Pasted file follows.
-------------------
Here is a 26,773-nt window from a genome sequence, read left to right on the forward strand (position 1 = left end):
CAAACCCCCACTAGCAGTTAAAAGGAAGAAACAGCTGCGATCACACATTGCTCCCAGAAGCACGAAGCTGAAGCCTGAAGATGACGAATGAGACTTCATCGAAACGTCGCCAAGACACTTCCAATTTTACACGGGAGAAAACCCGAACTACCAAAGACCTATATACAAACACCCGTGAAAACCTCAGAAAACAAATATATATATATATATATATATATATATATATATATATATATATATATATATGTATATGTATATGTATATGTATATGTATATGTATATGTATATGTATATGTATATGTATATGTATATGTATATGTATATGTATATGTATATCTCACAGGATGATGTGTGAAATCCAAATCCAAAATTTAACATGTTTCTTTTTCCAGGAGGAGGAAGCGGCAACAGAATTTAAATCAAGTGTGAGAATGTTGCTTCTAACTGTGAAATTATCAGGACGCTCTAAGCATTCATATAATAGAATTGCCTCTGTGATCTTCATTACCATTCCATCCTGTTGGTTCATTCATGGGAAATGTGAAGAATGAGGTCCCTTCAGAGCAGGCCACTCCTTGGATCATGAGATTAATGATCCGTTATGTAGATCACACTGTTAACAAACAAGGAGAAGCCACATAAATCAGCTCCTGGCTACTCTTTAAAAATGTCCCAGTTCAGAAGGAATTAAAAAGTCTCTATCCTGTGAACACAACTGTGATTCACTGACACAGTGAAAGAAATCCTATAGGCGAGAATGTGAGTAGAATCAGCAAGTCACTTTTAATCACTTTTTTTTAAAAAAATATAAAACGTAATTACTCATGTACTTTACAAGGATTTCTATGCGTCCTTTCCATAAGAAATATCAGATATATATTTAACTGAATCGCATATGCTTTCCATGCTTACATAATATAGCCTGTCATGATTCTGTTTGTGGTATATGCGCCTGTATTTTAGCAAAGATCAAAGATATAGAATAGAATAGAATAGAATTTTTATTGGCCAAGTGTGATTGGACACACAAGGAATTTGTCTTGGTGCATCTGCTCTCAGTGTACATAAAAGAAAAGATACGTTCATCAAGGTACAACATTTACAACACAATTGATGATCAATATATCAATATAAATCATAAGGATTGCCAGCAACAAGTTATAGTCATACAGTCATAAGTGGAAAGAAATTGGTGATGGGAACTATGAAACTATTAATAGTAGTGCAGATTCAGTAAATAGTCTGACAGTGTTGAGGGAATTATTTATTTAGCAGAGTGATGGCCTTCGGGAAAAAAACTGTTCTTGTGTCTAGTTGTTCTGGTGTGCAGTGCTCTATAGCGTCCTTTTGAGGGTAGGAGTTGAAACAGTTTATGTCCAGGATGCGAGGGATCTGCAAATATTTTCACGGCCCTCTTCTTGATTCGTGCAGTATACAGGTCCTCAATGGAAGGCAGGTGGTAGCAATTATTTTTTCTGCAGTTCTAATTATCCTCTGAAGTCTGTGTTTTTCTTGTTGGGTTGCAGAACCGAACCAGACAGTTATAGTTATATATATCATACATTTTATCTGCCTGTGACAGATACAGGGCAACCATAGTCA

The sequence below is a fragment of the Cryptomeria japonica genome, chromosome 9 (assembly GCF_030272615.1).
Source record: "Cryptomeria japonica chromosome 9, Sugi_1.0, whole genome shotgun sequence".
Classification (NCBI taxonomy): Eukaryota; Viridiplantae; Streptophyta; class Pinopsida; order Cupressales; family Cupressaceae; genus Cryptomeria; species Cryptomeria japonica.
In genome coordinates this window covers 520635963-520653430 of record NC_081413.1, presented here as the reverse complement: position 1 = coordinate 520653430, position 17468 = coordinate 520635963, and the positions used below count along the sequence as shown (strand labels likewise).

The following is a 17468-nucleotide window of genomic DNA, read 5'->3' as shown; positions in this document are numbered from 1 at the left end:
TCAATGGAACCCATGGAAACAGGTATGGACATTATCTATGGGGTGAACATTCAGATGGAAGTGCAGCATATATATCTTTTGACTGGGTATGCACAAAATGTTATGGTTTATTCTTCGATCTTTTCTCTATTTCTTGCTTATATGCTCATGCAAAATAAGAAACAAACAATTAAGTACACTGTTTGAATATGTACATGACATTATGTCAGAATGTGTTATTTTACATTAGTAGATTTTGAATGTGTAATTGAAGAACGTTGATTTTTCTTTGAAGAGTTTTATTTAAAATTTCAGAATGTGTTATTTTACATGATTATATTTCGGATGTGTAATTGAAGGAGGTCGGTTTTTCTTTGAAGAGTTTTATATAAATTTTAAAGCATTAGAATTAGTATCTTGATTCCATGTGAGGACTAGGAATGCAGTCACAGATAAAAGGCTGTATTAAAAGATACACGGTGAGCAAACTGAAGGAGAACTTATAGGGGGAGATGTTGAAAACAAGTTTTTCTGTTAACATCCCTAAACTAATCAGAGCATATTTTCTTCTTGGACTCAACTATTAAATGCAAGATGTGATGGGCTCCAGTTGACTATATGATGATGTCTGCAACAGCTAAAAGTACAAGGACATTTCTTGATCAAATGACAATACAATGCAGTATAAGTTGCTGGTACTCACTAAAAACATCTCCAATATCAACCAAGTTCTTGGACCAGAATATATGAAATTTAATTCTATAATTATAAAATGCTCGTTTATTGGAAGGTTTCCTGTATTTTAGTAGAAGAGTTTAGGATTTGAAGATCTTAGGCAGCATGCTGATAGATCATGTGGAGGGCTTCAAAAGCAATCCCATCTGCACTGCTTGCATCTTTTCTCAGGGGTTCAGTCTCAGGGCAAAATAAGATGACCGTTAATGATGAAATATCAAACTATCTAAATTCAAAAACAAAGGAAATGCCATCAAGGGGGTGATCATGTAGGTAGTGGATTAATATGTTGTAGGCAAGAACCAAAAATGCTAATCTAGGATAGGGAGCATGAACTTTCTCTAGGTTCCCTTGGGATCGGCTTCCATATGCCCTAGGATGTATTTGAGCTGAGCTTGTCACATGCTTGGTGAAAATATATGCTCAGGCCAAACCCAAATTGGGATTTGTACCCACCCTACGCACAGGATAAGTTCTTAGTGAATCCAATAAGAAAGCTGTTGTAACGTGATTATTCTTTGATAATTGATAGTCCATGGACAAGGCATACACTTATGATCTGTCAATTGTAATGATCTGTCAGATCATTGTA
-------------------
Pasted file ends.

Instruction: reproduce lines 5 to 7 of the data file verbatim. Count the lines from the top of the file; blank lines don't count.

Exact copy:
Classification (NCBI taxonomy): Eukaryota; Viridiplantae; Streptophyta; class Pinopsida; order Cupressales; family Cupressaceae; genus Cryptomeria; species Cryptomeria japonica.
In genome coordinates this window covers 520635963-520653430 of record NC_081413.1, presented here as the reverse complement: position 1 = coordinate 520653430, position 17468 = coordinate 520635963, and the positions used below count along the sequence as shown (strand labels likewise).

The following is a 17468-nucleotide window of genomic DNA, read 5'->3' as shown; positions in this document are numbered from 1 at the left end: